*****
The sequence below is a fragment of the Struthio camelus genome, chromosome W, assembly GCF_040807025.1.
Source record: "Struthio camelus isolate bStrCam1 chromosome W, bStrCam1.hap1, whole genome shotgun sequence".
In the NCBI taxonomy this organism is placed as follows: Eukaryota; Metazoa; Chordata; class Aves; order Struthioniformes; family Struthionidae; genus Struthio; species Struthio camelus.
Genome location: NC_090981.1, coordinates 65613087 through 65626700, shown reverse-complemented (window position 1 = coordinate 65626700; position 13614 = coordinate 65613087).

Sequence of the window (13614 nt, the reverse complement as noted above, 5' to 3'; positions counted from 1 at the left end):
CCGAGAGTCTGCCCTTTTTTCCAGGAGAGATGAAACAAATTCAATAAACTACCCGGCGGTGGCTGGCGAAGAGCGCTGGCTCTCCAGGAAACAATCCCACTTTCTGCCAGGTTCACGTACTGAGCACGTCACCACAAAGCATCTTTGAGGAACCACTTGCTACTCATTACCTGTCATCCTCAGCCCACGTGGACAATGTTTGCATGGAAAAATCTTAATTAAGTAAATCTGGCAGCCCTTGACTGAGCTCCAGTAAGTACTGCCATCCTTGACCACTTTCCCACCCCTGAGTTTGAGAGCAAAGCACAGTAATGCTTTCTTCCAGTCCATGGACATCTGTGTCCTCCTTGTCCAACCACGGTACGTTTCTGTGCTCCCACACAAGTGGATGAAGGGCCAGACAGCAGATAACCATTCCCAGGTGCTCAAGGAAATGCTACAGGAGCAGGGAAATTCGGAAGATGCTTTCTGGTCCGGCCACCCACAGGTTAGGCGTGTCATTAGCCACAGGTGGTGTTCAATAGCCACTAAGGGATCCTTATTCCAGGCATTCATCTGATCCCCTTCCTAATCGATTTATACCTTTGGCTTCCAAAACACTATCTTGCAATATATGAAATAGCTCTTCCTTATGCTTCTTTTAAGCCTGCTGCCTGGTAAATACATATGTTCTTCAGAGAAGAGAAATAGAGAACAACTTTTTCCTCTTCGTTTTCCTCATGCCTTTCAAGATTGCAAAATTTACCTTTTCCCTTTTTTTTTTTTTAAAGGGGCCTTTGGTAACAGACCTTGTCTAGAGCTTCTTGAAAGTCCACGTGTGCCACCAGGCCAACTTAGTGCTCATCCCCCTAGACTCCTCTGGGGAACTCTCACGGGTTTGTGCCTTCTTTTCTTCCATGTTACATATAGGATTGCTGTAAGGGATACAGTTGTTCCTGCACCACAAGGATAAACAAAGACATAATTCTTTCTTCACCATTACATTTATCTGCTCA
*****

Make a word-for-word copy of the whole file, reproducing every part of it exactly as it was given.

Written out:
The sequence below is a fragment of the Struthio camelus genome, chromosome W, assembly GCF_040807025.1.
Source record: "Struthio camelus isolate bStrCam1 chromosome W, bStrCam1.hap1, whole genome shotgun sequence".
In the NCBI taxonomy this organism is placed as follows: Eukaryota; Metazoa; Chordata; class Aves; order Struthioniformes; family Struthionidae; genus Struthio; species Struthio camelus.
Genome location: NC_090981.1, coordinates 65613087 through 65626700, shown reverse-complemented (window position 1 = coordinate 65626700; position 13614 = coordinate 65613087).

Sequence of the window (13614 nt, the reverse complement as noted above, 5' to 3'; positions counted from 1 at the left end):
CCGAGAGTCTGCCCTTTTTTCCAGGAGAGATGAAACAAATTCAATAAACTACCCGGCGGTGGCTGGCGAAGAGCGCTGGCTCTCCAGGAAACAATCCCACTTTCTGCCAGGTTCACGTACTGAGCACGTCACCACAAAGCATCTTTGAGGAACCACTTGCTACTCATTACCTGTCATCCTCAGCCCACGTGGACAATGTTTGCATGGAAAAATCTTAATTAAGTAAATCTGGCAGCCCTTGACTGAGCTCCAGTAAGTACTGCCATCCTTGACCACTTTCCCACCCCTGAGTTTGAGAGCAAAGCACAGTAATGCTTTCTTCCAGTCCATGGACATCTGTGTCCTCCTTGTCCAACCACGGTACGTTTCTGTGCTCCCACACAAGTGGATGAAGGGCCAGACAGCAGATAACCATTCCCAGGTGCTCAAGGAAATGCTACAGGAGCAGGGAAATTCGGAAGATGCTTTCTGGTCCGGCCACCCACAGGTTAGGCGTGTCATTAGCCACAGGTGGTGTTCAATAGCCACTAAGGGATCCTTATTCCAGGCATTCATCTGATCCCCTTCCTAATCGATTTATACCTTTGGCTTCCAAAACACTATCTTGCAATATATGAAATAGCTCTTCCTTATGCTTCTTTTAAGCCTGCTGCCTGGTAAATACATATGTTCTTCAGAGAAGAGAAATAGAGAACAACTTTTTCCTCTTCGTTTTCCTCATGCCTTTCAAGATTGCAAAATTTACCTTTTCCCTTTTTTTTTTTTTAAAGGGGCCTTTGGTAACAGACCTTGTCTAGAGCTTCTTGAAAGTCCACGTGTGCCACCAGGCCAACTTAGTGCTCATCCCCCTAGACTCCTCTGGGGAACTCTCACGGGTTTGTGCCTTCTTTTCTTCCATGTTACATATAGGATTGCTGTAAGGGATACAGTTGTTCCTGCACCACAAGGATAAACAAAGACATAATTCTTTCTTCACCATTACATTTATCTGCTCA